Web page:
The Right to Vote: The Contested History of Democracy in the United States

Taking the genre of revisionist history to the suffrage movement, Keyssar is able to create a true telling of the history of the right to vote that is unparalled.

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Review by Melissa Hostetler

November.6th.2001

Alexander Keyssar's The Right to Vote: The Contested History of Democracy in the United States is a prime and outstanding example of the narrative and revisionist history made popular by Howard Zinn. Too often historians tell only facts and no stories, leaving the reader with no context and a headache.

Keyssar offers more than the high school explanation that usually consists of: at first only men were able to vote, then black men, then women, and then the voting age was lowered .. just like that, and it only took, uh, well it took a long time, but everyone can vote now, so it’s OK. By dissecting the history of the franchise moment by moment, and movement by movement, he is able to give context and balance to the creation of the right to vote and the continuing struggle for democracy in a country that seemingly embraces it.

As Keyssar states in the preface, all the factors and forces that created America’s right to vote were also present in other countries around the world. While the US was the first to significantly broaden its electorate, it was one of the last countries in the developed world to embrace universal suffrage. This paradox exemplifies America’s schizophenia about democracy and leads Keyssar on a journey to show why this is so.

The journey is long and not without it’s bumps. Keyssar has chosen to tackle a subject that is often glossed over and simplified. He should be commended for not taking the easy way out. For example, as is well known, many suffragist women allied themselves with black males in hopes of having a constitutional amendment that granted suffrage rights to both groups simultaneously. But, after the Fourteenth Amendment was ratified in 1866 containing the word "male," some advocates of female suffrage (including Susan B. Anthony) overtly opposed black suffrage -- a move which essentially caused the defeat of both African-American and woman suffrage. In this instance and in others, Keyssar shows the weaknesses of all side of the suffrage and anti-suffrage movements, and therefore distances himself from posturing and is able to deliver a true telling of the road to universal suffrage.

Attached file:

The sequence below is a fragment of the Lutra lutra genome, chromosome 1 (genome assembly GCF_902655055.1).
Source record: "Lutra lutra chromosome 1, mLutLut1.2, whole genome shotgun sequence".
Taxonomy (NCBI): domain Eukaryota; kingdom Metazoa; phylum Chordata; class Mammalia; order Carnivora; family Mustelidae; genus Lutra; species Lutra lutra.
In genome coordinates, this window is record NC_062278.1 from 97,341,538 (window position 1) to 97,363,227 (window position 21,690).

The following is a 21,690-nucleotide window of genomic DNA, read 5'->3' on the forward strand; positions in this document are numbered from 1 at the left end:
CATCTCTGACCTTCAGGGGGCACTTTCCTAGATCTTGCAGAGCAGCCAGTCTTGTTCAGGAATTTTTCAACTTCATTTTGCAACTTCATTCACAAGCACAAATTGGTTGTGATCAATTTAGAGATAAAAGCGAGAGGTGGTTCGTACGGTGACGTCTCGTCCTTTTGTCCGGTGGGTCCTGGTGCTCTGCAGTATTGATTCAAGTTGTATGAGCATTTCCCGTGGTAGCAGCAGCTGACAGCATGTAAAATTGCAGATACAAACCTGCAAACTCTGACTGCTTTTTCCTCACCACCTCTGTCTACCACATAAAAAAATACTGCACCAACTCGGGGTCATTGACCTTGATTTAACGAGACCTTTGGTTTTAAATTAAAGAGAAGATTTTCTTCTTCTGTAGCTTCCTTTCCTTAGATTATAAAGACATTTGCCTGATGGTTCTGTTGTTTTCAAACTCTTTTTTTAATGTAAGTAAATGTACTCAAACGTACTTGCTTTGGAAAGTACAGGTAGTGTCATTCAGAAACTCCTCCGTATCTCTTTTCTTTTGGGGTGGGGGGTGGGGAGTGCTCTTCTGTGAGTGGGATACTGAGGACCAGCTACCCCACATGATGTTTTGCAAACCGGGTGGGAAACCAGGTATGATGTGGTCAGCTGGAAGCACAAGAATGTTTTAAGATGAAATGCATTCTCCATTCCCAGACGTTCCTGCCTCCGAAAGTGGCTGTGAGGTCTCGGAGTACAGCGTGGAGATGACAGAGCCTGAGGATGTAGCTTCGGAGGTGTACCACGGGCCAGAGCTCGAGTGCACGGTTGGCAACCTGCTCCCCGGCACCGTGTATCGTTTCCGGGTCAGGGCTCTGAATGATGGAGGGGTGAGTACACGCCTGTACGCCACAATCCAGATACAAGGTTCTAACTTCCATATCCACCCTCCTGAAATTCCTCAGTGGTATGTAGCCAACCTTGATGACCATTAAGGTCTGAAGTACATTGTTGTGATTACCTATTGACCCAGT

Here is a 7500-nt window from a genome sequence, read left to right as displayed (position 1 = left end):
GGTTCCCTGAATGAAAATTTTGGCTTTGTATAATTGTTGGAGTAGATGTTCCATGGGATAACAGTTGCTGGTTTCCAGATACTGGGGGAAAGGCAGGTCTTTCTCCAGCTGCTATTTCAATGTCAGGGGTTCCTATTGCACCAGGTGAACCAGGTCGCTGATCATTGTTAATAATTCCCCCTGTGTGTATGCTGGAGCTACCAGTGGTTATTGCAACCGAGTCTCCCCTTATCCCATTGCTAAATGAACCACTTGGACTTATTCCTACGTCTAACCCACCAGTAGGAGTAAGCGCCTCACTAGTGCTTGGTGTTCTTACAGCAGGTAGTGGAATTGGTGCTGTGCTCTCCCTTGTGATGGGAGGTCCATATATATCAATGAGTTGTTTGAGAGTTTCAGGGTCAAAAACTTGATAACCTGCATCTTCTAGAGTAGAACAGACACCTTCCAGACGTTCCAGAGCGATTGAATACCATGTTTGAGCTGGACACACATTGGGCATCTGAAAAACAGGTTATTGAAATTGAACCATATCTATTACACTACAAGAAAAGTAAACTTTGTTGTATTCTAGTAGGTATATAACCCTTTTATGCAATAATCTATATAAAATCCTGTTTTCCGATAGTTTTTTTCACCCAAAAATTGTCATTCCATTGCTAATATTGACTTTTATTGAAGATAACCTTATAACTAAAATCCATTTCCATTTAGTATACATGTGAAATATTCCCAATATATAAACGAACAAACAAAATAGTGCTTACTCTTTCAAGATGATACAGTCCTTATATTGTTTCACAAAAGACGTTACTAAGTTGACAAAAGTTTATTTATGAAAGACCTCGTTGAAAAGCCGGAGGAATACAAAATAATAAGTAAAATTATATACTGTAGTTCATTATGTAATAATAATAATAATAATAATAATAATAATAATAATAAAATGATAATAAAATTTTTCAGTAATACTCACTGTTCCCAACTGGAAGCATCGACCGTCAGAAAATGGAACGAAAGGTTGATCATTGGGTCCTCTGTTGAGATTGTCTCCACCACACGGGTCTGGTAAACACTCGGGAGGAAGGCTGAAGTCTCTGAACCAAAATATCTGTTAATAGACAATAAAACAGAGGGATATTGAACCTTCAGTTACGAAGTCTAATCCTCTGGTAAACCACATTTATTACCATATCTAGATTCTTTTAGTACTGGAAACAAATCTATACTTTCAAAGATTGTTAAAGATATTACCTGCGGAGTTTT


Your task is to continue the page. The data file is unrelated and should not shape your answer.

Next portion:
But not only does Keyssar cover the suffrage movement itself, he also illustrates the avenues local, state, and even the federal government took to skirt suffrage laws after they were passed. On the state and municipal levels, mayors and ward-based aldermen were replaced with appointed city managers and commissioners elected at-large in non-partisan elections. The federal government also stepped in, like the local governments, and essentially took policy decisions out of democratic control by instituting commissioners and agency heads who were elected for lengthy terms and could not be removed by elected officials -- think Interstate Commerce Commission, the Federal Trade Commission, and the Federal Reserve Board.

The said reforms coupled with the appearance of interest groups and the fading out of third party candidates and platforms took the fight out of those wishing to further restrict suffrage. It was now safe to enfranchise everyone and not have the boat rocked. This mindset led to the enfranchisement of the mobile, poor, illiterate, non-English speaking, and others.

Though Keyssar focuses mostly on the history of the right to vote and it’s social and political relevance throughout the history of America, he does leave the door open to a modern critique of the electoral system. He mentions that there is still work to be done in the realm of having a more democratic society. For example, Keyssar mentions the voting registration process is needlessly complicated and restrictive and holds hope for a day when the polls would be open longer to accommodate lower-income working people and money does not play such a large role in electoral politics. Things we should all be concerned about and working toward … and now, with Keyssars’ book, we have the ammunition.

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